Our personalities, beliefs, and values are intricately interwoven with our conflicts. However, principled negotiation says that people and the problem need to be disentangled. By separating people from the problem, we enable ourselves to recognize others’ uniqueness. Everyone has his or her own distinct thoughts and feelings in different situations. Because we all perceive the world differently, we have diverse emotional responses to conflict. By focusing directly on the people aspect of the problem, we become more aware of the personalities and idiosyncratic needs of those with whom we are in conflict. Perhaps most important, separating people from the problem encourages us to be attentive to our relationships during conflict. Conflicts can strain relationships, so it is important to be cognizant of how one’s behavior during conflict affects the other party. Rather than “beat up” on each other, it is useful to work together, alongside each other, and mutually confront the problem. When we separate people from the problem, we are more inclined to work with others to solve problems. Fisher and Ury (1981) suggest that people in conflict need to “see themselves as working side by side, attacking the problem, not each other” (p. 11). Separating the people from the problem allows us to nurture and strengthen our relationships rather than destroy them. Consider the earlier example of the supervisor and employee conflict over the negative performance review. In order to separate the peo­ ple from the problem, both the supervisor and the employee need to discuss the negative review by focusing on performance criteria and behavior issues rather than personal attributes. The review indicated that the employee didn’t meet performance objectives—the boss could say, “You didn’t get your work done,” but in separating the people from the problem, the boss would instead explain how the employee was unable to meet the requirements (“The number of contacts you made was below the required number”). The employee, on the other hand, may feel the objectives were unrealistic. Rather than telling her boss it was his fault (“You set unobtainable objectives”), the employee should make her point by providing facts about how these standards are not realistic (“The economic downturn wasn’t considered when these objectives were developed”). By focusing on the problem in this way, the employer and the employee are maintaining their relationship but also confronting directly the performance review issues.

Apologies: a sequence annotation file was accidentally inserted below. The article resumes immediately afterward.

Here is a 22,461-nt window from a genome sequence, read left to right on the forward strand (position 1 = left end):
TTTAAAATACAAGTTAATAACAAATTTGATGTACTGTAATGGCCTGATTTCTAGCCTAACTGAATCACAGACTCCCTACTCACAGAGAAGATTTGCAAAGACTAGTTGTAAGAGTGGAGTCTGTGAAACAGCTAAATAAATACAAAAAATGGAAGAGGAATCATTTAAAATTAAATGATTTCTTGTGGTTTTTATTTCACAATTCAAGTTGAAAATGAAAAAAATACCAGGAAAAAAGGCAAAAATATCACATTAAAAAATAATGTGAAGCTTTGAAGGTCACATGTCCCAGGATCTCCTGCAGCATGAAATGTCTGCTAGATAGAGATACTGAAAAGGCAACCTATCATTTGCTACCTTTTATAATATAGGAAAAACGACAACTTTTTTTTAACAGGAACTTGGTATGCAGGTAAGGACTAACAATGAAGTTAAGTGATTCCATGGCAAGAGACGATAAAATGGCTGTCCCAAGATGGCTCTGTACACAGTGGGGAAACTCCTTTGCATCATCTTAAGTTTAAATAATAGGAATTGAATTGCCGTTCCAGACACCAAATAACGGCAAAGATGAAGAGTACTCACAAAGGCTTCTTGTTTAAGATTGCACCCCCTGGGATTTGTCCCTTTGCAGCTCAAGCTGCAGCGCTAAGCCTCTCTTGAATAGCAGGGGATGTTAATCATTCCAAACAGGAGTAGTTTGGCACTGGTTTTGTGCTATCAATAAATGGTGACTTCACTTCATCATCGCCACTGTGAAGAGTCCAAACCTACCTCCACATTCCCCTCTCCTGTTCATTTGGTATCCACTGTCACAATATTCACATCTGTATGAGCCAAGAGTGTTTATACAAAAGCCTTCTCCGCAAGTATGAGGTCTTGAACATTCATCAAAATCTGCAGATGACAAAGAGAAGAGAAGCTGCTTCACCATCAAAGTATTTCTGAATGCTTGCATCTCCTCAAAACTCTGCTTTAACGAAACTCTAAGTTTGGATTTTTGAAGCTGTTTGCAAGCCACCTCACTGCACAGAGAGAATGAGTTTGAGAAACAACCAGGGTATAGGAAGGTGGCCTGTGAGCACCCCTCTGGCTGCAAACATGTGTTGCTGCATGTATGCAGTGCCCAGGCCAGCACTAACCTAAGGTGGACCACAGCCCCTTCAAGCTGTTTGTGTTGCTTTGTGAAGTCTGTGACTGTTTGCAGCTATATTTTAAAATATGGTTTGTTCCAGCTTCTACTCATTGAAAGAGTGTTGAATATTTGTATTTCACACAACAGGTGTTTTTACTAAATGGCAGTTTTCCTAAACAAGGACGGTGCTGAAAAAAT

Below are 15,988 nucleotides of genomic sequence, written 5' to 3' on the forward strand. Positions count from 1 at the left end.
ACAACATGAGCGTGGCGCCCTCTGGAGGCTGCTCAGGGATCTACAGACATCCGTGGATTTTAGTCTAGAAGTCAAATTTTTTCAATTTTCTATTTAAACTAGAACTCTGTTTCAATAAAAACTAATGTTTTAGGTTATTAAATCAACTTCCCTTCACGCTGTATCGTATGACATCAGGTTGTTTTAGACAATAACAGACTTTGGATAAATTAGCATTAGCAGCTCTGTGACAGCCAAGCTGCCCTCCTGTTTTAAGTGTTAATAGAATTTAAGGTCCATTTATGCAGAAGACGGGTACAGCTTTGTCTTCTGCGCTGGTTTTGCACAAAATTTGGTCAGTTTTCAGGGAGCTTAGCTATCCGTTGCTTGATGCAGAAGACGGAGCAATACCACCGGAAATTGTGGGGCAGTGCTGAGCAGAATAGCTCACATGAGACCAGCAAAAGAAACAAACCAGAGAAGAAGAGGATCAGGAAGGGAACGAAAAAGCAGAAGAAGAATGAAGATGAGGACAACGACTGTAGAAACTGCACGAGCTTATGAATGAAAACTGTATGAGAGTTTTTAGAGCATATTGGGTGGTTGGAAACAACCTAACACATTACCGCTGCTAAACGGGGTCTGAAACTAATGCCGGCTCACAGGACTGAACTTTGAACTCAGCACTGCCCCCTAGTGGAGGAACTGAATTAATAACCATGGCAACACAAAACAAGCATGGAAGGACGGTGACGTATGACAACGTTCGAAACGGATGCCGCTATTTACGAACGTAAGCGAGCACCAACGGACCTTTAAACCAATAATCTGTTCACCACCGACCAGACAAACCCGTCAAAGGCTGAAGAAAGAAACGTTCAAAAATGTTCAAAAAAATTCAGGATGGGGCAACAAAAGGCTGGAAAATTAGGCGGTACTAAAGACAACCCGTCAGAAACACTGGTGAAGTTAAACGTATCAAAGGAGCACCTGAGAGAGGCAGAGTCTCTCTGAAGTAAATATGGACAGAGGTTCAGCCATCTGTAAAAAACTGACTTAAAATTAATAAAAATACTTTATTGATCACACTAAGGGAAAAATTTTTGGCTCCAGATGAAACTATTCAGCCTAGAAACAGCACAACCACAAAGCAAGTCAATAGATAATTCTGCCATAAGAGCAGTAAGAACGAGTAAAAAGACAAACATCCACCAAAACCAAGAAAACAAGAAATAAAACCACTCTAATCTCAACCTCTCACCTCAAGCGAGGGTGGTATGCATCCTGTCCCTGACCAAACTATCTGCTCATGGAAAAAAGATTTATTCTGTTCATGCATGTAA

PRINCIPLE 2: FOCUS ON INTERESTS, NOT POSITIONS The second principle, which is perhaps the most well known, emphasizes that parties in a conflict must focus on interests and not just positions. Positions represent our stand or perspective in a particular conflict. Interests represent what is behind our positions. Stated another way, positions are the opposing points of view in a conflict while interests refer to the relevant needs and values of the people involved. Fisher and Ury (1981) suggest that “your position is something you have decided upon. Your interests are what caused you to so decide” (p. 42). Focusing on interests expands conflict negotiation by encouraging individuals to explore the unique underpinnings of the conflict. To identify interests behind a position, it is useful to look at the basic concerns that motivate people. Some of our concerns include needs for security, belonging, recognition, control, and economic well-being (Fisher & Ury, 1981). Being attentive to these basic needs and helping people satisfy them is central to conflict negotiation. Concentrating on interests also helps opposing parties to address the “real” conflict. Addressing both interests and positions helps to make conflict negotiation more authentic. In his model of authentic leadership, Robert Terry (1993) advocates that leaders have a moral responsibility to ask the question “What is really, really going on in a conflict situation, and what are we going to do about it?” Unless leaders know what truly is going on, their actions will be inappropriate and can have serious consequences. Focusing on interests is a good way to find out what is at the heart of a conflict. Consider the following conflict between a college professor, Dr. Smith, and his student, Erin Crow, regarding class attendance. Dr. Smith has a mandatory attendance policy, but allows for two absences during the semester. A student’s grade is lowered 10% for each additional absence. Erin is a very bright student who has gotten As on all of her papers and tests. However, she has five absences and does not want to be penalized. Based on the attendance policy, Dr. Smith would lower Erin’s grade 30%, from an A to a C. Erin’s position in this conflict is that she shouldn’t be penalized because she has done excellent work despite her absences. Dr. Smith’s position is that the attendance policy is legitimate and Erin’s grade should be lowered.